HRIS and HCM and Ben Admin—oh my! With so many HR acronyms flying around, it can be difficult to understand the nuances between different software solutions and to find the best fit for your individual company. But don’t worry, we’re here to help!
In this jargon-free guide, we’ll cover the basics behind HR software terms and give you the link for a complete, unbiased HR software buyer’s guide to help you make an informed decision.
Keep in mind that there are almost 20 categories of HR software, which can be overwhelming to say the least. There are solutions for the broad human capital management and niche offerings for recruiting, engagement, payroll, compensation, communication, and much more. In this guide, we’ll focus on HR management from a benefits perspective and highlight solutions specific to benefits administration.
What is HRIS?
‘HRIS’ is an acronym for ‘Human Resources Information System’.
The most basic of the HR platforms we’ll explore here, an HRIS platform allows users to electronically track, manage and automate core human resources functions, including information related to your workforce, policies and procedures.
As a ‘core’ HR software, HRIS handles the basic necessities of running a human resources department.
Features included in an HRIS platform often include:
- Payroll – calculate employee wages and salaries, deduct the correct amount for benefits and taxes, and print checks or execute direct deposits
- Attendance and Time Tracking – track employees’ working hours and monitor employee absences related to vacation days, sick days, etc.
- Recruiting – automate the posting of job opportunities, receive and communicate online applications, tracking candidate interviews and the hiring process
- Onboarding – automate information submission and storage, provide employees easy access to training materials and team information
- Personnel Tracking – manage a digital roster of company employees (job title, contact info, personal details, etc.)
- Benefits Administration – enroll employees in company benefits such as health insurance and 401(k) savings, and track and automate compliance
HRIS platforms vary in scope and may include only one or up to all five of these core features.
While an HRIS platform might meet the needs of very small employers (100 or fewer employees), a more customizable and feature-rich solution is often the best approach to handle complex HR and benefits requirements.
Synonyms: HRMS (human resources management system), HRM, HRMIS, Core HR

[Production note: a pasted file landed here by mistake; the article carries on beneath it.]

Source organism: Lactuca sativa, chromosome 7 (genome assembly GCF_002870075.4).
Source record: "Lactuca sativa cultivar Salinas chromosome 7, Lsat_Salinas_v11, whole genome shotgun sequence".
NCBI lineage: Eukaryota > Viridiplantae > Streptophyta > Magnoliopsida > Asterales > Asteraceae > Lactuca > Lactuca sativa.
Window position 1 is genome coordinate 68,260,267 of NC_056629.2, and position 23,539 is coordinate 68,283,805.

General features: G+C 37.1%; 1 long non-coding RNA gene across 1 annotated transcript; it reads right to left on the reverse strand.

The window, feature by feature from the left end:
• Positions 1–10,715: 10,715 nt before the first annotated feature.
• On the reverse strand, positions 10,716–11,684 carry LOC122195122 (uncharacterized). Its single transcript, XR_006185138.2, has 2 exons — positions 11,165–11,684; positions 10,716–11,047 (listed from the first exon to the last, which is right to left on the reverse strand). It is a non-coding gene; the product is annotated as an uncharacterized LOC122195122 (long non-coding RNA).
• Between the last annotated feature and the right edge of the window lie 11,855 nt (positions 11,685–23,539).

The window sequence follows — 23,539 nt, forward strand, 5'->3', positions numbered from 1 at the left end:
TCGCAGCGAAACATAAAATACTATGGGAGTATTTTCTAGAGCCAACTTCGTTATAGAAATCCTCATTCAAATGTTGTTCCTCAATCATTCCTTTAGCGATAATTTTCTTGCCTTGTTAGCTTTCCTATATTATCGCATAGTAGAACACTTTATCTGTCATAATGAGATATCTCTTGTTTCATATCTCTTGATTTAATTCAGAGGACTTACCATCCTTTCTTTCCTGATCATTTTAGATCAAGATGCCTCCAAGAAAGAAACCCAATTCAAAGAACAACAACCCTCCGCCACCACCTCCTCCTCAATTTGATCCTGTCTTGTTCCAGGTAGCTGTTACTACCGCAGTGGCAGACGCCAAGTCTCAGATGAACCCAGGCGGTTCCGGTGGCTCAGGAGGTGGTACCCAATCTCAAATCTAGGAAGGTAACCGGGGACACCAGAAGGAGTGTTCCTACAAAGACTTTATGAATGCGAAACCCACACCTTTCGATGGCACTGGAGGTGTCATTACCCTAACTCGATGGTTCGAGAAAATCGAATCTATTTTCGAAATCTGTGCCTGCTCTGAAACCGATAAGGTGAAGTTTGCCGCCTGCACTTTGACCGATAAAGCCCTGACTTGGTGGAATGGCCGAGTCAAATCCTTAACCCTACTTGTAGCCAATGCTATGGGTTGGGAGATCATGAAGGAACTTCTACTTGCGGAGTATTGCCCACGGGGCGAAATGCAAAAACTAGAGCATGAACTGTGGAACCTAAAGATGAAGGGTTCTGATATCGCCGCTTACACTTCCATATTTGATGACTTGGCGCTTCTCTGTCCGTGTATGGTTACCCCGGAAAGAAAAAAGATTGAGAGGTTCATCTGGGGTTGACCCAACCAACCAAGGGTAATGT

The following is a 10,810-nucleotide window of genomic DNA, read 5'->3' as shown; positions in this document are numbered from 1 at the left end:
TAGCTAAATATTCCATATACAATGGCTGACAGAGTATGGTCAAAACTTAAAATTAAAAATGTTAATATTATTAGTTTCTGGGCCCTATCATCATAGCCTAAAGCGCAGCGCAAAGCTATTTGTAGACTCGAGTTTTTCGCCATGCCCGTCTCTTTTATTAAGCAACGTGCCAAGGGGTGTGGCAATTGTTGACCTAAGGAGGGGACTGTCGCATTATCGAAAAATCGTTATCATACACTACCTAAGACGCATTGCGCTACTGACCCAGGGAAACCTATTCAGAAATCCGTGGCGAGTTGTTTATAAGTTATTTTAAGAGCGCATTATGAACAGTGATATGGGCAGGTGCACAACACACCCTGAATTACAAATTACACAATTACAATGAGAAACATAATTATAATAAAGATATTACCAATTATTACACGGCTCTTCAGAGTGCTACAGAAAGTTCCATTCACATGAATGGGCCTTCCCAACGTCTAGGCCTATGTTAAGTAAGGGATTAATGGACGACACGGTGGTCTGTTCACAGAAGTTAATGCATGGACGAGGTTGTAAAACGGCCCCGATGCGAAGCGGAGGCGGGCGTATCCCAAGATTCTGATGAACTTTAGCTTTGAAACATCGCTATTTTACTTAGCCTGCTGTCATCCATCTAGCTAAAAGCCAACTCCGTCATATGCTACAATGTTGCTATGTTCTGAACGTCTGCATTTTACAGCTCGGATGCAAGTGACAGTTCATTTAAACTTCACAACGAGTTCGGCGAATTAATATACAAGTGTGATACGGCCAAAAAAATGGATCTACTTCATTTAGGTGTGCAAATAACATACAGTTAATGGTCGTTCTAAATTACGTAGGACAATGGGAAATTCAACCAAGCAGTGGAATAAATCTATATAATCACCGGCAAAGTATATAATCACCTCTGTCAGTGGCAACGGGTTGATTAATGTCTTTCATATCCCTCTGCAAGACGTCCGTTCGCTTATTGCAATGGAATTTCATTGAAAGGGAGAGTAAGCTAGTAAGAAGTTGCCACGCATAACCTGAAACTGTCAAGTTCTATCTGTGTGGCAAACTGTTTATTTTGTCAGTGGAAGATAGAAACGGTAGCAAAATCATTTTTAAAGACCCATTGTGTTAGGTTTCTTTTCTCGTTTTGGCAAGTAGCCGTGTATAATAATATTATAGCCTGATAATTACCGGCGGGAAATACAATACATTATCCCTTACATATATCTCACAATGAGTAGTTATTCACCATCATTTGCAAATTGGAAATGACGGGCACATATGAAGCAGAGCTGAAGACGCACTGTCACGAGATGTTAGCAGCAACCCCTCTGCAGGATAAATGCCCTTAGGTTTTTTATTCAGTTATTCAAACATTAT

Examples: BambooHR, Zenefits, Namely
What is HCM?
‘HCM’ stands for ‘human capital management’, and this technology adds the ‘human capital’ element into what a typical HRIS platform will offer. Meaning, the system has the capability to manage the entire employee lifecycle from recruiting and hiring to management, engagement and development.
In addition to the feature set of an HRIS, HCM systems typically include features for:
- Talent Management – recruiting, onboarding, performance management, compensation planning, learning and development and more
- Labor and Workforce Management – Time off and attendance tracking, absence management, task management, forecasting, scheduling and more
- Company Data – hosting company policy and procedure data, document management, organizational knowledge base and more
- Administrative Functions – managing employee and organizational data, benefits and payroll administration, and more
- Advanced Reporting and Analytics – in-depth reports, dashboards and graphics to help HR teams make data-driven decisions
Essentially, you can think of HCM platforms as a ‘jack of all trades’. They typically offer one really strong core competency, like payroll or time and attendance, with several other not as strong features—like benefits enrollment. This is why many HCM providers integrate and/or partner with other third-parties to provide a better, more feature-rich experience in specific areas, like benefits administration.
Synonyms: People management, talent management, workforce optimization, strategic HR
Examples: Ultimate, Kronos, Oracle, ADP
Specific features and functionality will vary from vendor to vendor—but in general, here’s what you can expect from an HRIS versus an HCM provider.
But Wait—What About Ben Admin?